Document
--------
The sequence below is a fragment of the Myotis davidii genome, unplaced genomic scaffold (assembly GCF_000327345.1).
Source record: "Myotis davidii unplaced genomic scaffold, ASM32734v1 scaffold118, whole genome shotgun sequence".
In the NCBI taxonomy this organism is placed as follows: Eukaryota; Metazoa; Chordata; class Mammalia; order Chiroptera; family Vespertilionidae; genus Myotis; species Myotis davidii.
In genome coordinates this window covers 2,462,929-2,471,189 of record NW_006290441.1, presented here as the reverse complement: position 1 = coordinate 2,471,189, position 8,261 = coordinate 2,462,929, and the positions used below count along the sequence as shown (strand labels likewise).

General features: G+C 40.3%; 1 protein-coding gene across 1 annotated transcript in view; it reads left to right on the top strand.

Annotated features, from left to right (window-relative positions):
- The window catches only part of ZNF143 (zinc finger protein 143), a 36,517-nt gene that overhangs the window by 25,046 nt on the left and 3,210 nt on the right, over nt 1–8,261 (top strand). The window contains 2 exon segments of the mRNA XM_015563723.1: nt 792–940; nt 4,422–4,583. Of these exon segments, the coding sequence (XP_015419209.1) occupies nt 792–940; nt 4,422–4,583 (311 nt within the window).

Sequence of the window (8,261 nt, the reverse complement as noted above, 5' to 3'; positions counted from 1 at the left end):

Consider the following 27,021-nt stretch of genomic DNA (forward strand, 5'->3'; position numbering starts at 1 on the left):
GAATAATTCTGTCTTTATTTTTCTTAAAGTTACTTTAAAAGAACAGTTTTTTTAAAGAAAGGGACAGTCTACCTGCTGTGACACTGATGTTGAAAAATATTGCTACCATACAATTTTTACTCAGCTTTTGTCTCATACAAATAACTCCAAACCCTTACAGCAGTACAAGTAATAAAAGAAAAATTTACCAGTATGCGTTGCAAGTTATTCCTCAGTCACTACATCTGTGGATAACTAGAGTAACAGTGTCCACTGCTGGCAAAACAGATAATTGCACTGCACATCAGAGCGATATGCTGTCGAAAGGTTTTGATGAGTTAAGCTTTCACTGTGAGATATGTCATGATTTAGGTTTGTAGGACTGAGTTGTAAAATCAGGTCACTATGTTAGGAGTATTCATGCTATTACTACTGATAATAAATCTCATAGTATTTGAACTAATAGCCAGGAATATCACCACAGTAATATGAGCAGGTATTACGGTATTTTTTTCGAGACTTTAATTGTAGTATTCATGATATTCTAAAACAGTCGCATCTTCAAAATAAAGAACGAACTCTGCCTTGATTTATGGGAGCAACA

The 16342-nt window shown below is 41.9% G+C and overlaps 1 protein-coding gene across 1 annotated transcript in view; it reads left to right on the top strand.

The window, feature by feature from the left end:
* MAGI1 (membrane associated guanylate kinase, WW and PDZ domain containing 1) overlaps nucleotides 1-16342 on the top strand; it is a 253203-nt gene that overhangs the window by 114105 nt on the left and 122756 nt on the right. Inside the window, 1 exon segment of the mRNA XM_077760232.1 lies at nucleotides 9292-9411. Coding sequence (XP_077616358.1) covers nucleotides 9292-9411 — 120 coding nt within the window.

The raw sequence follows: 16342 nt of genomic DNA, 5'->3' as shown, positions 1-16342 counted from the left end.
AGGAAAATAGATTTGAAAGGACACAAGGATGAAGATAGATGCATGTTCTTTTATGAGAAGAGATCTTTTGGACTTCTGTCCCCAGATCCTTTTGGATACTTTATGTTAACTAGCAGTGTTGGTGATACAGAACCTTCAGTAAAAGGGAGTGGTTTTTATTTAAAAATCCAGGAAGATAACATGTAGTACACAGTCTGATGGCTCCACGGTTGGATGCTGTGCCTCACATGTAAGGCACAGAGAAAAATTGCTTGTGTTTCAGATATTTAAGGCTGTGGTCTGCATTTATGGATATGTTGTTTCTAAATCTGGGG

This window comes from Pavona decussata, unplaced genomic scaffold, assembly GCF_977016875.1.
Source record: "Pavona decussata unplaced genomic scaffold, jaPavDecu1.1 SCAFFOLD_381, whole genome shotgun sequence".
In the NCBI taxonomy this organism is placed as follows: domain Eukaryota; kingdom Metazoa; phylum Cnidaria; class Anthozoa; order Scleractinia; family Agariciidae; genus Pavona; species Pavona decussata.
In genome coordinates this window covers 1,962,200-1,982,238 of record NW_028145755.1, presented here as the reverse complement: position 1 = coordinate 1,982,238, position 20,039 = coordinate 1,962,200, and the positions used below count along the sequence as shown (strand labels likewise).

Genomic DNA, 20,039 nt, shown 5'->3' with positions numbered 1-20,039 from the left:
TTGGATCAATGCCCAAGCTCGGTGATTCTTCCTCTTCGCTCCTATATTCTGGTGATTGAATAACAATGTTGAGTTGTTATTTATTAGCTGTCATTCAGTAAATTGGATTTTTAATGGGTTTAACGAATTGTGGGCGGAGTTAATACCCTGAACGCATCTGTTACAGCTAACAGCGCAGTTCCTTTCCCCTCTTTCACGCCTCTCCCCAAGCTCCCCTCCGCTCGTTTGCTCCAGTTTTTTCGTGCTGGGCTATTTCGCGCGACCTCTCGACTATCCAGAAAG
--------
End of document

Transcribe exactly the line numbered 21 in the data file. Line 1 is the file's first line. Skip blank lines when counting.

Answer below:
TTGGATCAATGCCCAAGCTCGGTGATTCTTCCTCTTCGCTCCTATATTCTGGTGATTGAATAACAATGTTGAGTTGTTATTTATTAGCTGTCATTCAGTAAATTGGATTTTTAATGGGTTTAACGAATTGTGGGCGGAGTTAATACCCTGAACGCATCTGTTACAGCTAACAGCGCAGTTCCTTTCCCCTCTTTCACGCCTCTCCCCAAGCTCCCCTCCGCTCGTTTGCTCCAGTTTTTTCGTGCTGGGCTATTTCGCGCGACCTCTCGACTATCCAGAAAG